March 23, 2021
The tax-writing House Ways and Means Committee on Tuesday took its first public step toward creating recovery legislation (dubbed “Build Back Better”) without Committee Republicans participating in the hearing.
Rep. Kevin Brady (R-Texas), the Committee’s ranking member, deemed the hearing to be “nothing more than a partisan exercise” and announced that “Republicans will not participate in this event.”
The hearing scheduled a bipartisan collection of over twenty lawmakers to testify on the policy issues they believe the committee should include in the upcoming recovery bill. Congressional leaders are at the beginning stages of creating this legislation and it will likely be weeks (if not months) before a final draft is introduced.
Unlike most hearings, today’s event did not allow Committee members to question the witnesses about the policy issues they promoted. Instead, the lawmakers who appeared before the panel stated their positions without comment or questions from Committee members. In a normal hearing, witnesses are questioned, and sometimes berated, by lawmakers on the positions they espoused.
One of the policy issues raised multiple times during today’s hearing was repealing the cap on the State and Local Tax Deduction (SALT). The 2017 tax reform bill capped the SALT deduction to $10,000. This limitation is for taxable years beginning after December 31, 2017, and before January 1, 2026. Lawmakers appearing before the panel stressed that repealing the limitation was needed because middle-income taxpayers have been financially hurt by the $10,000 cap.
Other policy issues repeatedly raised during the hearing were lowering health care costs for low- and middle-income earners, and permanently extending the Child Tax Credit that was expanded for 2021 in the recently enacted $1.9 trillion rescue bill. Several other policy issues were also raised on a wide range of topics, from pension reform to combating climate change.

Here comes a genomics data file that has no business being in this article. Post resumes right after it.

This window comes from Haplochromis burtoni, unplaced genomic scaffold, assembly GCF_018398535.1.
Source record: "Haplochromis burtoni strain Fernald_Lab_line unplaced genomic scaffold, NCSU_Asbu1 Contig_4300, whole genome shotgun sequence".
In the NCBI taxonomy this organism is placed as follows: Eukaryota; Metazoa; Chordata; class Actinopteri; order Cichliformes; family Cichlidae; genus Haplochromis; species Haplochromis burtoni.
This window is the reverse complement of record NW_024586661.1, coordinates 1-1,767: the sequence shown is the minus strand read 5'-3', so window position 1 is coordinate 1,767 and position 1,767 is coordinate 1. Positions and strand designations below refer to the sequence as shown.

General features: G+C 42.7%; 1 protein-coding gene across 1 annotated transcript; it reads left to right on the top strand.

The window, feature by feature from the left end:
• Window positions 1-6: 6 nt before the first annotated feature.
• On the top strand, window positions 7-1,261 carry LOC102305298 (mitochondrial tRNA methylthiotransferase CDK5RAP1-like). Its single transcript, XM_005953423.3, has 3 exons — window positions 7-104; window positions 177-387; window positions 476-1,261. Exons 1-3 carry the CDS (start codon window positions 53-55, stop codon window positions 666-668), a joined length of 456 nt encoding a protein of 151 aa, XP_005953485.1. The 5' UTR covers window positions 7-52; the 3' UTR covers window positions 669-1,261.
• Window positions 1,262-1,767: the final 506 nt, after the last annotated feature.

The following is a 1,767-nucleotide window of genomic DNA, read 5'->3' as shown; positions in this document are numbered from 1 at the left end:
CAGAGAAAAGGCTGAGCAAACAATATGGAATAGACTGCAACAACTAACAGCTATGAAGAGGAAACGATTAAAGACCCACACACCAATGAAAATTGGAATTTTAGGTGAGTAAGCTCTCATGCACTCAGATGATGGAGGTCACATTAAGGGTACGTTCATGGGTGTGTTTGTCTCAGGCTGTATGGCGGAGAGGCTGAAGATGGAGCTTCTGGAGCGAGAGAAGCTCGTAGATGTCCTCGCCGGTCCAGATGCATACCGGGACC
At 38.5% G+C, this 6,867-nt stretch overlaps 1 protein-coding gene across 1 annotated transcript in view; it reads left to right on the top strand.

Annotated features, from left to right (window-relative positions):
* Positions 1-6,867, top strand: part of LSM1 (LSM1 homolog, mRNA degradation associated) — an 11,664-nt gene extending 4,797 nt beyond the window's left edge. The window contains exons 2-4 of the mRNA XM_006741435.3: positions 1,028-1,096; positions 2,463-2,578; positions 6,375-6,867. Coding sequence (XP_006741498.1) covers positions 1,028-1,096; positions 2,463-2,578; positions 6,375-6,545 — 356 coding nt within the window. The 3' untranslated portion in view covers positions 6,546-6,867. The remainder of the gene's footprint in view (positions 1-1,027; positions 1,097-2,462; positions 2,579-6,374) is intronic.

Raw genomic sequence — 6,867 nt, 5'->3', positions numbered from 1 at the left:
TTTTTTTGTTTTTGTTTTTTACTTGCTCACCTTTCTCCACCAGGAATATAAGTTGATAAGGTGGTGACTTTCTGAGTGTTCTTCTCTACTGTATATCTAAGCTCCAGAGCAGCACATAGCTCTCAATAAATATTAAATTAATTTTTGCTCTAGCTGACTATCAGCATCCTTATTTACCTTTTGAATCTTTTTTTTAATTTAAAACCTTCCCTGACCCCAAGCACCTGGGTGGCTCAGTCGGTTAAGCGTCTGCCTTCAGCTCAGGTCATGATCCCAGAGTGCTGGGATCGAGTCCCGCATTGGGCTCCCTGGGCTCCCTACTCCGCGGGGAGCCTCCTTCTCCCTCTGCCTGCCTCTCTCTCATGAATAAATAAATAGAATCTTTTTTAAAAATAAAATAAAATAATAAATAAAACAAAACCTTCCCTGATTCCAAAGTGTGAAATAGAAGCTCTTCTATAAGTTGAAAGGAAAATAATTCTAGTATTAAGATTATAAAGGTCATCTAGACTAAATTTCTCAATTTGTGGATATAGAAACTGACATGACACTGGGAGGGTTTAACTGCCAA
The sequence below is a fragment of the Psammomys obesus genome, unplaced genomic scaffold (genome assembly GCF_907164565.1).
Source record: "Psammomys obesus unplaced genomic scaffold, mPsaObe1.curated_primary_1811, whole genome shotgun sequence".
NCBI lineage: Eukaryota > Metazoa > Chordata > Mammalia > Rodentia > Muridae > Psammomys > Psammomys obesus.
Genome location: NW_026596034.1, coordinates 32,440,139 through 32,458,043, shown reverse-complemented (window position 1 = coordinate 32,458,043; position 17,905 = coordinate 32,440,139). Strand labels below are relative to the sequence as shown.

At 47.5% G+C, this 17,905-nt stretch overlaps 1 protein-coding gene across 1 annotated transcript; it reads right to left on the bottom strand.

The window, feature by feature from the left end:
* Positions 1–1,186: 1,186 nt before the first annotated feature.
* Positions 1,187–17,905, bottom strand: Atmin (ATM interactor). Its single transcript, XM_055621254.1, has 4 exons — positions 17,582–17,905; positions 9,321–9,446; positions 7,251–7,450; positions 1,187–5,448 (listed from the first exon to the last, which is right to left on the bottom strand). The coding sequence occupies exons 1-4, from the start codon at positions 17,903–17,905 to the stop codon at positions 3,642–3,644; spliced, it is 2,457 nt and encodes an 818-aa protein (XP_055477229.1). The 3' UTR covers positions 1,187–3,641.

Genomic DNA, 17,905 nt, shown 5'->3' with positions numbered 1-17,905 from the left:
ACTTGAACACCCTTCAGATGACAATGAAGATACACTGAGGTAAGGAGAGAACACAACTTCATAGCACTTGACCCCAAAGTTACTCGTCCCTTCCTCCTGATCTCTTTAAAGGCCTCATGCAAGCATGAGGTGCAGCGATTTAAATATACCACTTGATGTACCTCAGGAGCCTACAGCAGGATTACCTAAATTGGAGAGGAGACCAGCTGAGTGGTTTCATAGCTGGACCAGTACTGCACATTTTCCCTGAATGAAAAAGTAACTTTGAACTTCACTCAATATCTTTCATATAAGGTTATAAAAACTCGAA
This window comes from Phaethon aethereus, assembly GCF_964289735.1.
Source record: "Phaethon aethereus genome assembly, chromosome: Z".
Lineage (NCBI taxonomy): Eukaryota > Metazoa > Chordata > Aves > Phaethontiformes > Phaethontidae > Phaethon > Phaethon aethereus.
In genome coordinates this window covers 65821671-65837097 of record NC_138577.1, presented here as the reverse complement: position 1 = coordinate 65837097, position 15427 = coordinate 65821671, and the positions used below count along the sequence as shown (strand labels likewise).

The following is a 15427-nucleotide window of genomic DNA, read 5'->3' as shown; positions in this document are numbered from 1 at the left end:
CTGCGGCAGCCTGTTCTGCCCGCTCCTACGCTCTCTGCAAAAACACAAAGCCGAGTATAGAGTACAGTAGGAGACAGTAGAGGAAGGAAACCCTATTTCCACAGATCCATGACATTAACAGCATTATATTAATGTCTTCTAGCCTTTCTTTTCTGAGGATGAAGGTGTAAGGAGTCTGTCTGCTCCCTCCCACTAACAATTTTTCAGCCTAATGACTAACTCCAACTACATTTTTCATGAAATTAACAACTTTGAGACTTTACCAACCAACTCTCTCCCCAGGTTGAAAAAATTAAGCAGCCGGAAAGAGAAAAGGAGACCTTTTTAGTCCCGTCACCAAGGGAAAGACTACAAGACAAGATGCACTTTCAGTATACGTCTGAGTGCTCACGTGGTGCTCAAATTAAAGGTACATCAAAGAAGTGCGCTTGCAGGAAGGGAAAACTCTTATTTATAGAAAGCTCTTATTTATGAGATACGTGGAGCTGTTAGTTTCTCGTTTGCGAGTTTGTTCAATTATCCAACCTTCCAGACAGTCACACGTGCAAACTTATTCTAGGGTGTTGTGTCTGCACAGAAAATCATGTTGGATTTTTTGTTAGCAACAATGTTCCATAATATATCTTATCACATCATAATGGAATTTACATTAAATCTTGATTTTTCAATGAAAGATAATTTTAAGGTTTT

Policy issues that were not raised at today's hearing included President Biden’s campaign promise to increase the corporate income tax rate from 21% to 28% and undoing tax deductions for joint filers with adjusted gross income of at least $400,000. It has been widely reported that these two items are expected to partially offset the cost of the recovery bill.
The fact that these measures were not mentioned during today's hearing will likely have no bearing on whether they are used to offset the cost of the upcoming legislation. In other words, expect them to be incorporated into the forthcoming bill.
The House Ways and Means Committee has been charged with partially offsetting the cost of the “Build Back Better” recovery bill, which could cost between $3 trillion and $4 trillion over ten years. It is expected that the tax-writing committee could offset between $500 billion and $2 trillion of the legislation’s total cost.
The House Transportation and Infrastructure Committee has been charged with creating provisions in the bill that pertain to infrastructure, climate change and health care. This Committee will hold its first hearing about this legislation on April 14.
The Build Back Better legislation is the second piece of legislation that President Joe Biden seeks to sign into law to help the economy rebound from the damage done by COVID-19. It is currently not clear when Congress will complete its work on this bill, but some have suggested that it could take until September to advance this bill to the White House.
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